How to Avoid Being Part of the “Loneliness Epidemic”
By Cheryl Harbour

Feel a little lonely sometimes? You're not alone.

Researches are worried about all of us. Studies have shown loneliness is now an epidemic and it's putting our health at risk. One of the leading scientists studying loneliness -- Julianne Holt-Lunstad, a psychology professor at Brigham Young University -- has concluded that being lonely poses a bigger health risk than being obese and is equivalent to smoking 15 cigarettes a day.

Can you be surrounded by people and still experience the health risks of loneliness? According to new research, you certainly can. Studies have found loneliness isn't an objective evaluation of how many relationships a person may have; loneliness is based on how that person feels about the relationships they have.

So if you're picturing the "lonely person" as an elderly shut-in who doesn't have any friends and can't go anywhere, think again. Yes, those people may become socially isolated, but they're not the only ones. In fact, loneliness is increasing in all groups, even the 16-24 age group.

According to an article in Psychology Today, one of the explanations for why loneliness is such a health risk, is that the pain of feeling lonely triggers the “fight or flight” chemicals. That response served a purpose with our ancestors because it warned them to get back with the clan where they'd be safer from large hairy predators.

But these days, those fight or flight chemicals cause stress, resulting in less restful sleep, higher blood pressure and increased levels of hormones that contribute to inflammation and weakened immunity. What’s more, people who are chronically lonely start building up walls when relating to other people. They tend to get defensive, wary or even hostile in their interactions, all of which stem from a feeling of being unloved or uncared for.

Why is loneliness a growing problem for more people? Some experts point to the unraveling of modern society's fabric as well as the rise of electronic devices that take our attention away from other humans.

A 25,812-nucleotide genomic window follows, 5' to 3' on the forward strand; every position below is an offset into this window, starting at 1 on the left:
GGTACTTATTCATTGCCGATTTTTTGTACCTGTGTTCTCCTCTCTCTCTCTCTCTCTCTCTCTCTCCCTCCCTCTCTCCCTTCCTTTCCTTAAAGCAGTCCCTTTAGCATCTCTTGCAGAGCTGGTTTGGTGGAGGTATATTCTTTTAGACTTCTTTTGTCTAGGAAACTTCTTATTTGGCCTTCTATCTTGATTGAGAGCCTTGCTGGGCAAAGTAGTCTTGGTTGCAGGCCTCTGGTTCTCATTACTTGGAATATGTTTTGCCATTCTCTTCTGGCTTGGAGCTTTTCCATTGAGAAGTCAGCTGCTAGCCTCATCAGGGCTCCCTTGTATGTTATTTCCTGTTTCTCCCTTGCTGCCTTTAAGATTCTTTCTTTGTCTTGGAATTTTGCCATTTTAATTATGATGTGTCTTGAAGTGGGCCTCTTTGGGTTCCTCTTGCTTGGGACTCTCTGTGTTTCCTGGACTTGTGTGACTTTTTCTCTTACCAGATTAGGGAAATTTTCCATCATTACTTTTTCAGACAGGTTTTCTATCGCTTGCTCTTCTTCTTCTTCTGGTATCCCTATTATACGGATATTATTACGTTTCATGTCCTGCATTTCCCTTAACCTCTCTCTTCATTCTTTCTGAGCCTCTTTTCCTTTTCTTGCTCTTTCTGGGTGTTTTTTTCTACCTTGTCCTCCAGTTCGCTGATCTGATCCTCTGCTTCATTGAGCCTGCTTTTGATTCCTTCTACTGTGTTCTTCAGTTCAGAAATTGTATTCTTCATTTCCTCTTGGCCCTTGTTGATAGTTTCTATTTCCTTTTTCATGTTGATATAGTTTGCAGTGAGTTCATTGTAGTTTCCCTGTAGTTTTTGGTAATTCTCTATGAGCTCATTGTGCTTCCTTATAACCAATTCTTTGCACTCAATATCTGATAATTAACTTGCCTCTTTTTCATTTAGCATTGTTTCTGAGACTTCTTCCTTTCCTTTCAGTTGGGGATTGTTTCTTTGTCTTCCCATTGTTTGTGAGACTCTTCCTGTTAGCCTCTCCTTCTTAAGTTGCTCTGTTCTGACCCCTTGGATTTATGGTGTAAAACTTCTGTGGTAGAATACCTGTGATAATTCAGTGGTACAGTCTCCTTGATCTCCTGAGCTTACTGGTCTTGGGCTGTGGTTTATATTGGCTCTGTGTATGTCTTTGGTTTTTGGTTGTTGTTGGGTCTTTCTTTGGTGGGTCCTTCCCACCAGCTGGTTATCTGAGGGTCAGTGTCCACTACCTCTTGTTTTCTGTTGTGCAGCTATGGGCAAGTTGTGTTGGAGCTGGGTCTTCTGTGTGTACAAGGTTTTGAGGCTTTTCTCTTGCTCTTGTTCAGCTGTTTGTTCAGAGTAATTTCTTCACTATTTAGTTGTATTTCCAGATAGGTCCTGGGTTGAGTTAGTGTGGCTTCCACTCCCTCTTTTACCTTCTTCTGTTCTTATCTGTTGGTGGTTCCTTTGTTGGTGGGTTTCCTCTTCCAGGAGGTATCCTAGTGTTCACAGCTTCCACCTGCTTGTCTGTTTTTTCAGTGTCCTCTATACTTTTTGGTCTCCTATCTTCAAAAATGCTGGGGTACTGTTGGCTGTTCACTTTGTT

The article in Psychology Today identifies seven kinds of loneliness. To protect yourself from being part of this epidemic, read them and decide if any of them apply to you. Then try some steps you can take to feel more connected.

Seven Types of Loneliness:

1. New Situation

You've moved or switched jobs and you're surrounded by strangers.

2. I'm Different

The people around you seem fundamentally different from you.

3. No Sweetheart

You don't have the intimate attachment of a romantic partner.

4. No Animal

Your deep need to connect with animals is not being met.

5. People Close to You Have No Time for You

You're stuck in a friendly-but-not-real-friends mode or your real friends are in a new, busier phase of life.

6. Casual Friends

Your current relationships seem superficial.

7. No Quiet Presence

You may have an active social network but nobody with whom to spend quiet moments at home.

If you're determined not to be lonely, consider these steps:

Cultivate social contact. For example, if you usually exercise alone, join a class or a club.

Talk to the people around you instead of burying your head in your phone.

Don't depend on texts or messages to keep your relationships current. Make time to see people you like face-to-face.

Be a good neighbour. Get to know the people who live around you. Introduce yourself. Deliver a plate of cookies to new neighbours.

Don't be afraid to hold hands, hug, or pat someone on the shoulder (unless, of course, the #metoo movement has paralyzed you). Appropriate physical contact is a great stress reliever.

It's not just about contact. It's about connection. Have the courage to develop friendships that are deeper and more authentic.

As Roy Orbison sang in his 1960 hit:

Only the lonely...know the way I feel tonight.

Only the lonely...know this feeling ain't right.

Read more about loneliness in this article in Psychology Today.

And if you'd like to digress from this serious topic and reminisce with Roy Orbison singing his first hit, here's a link.



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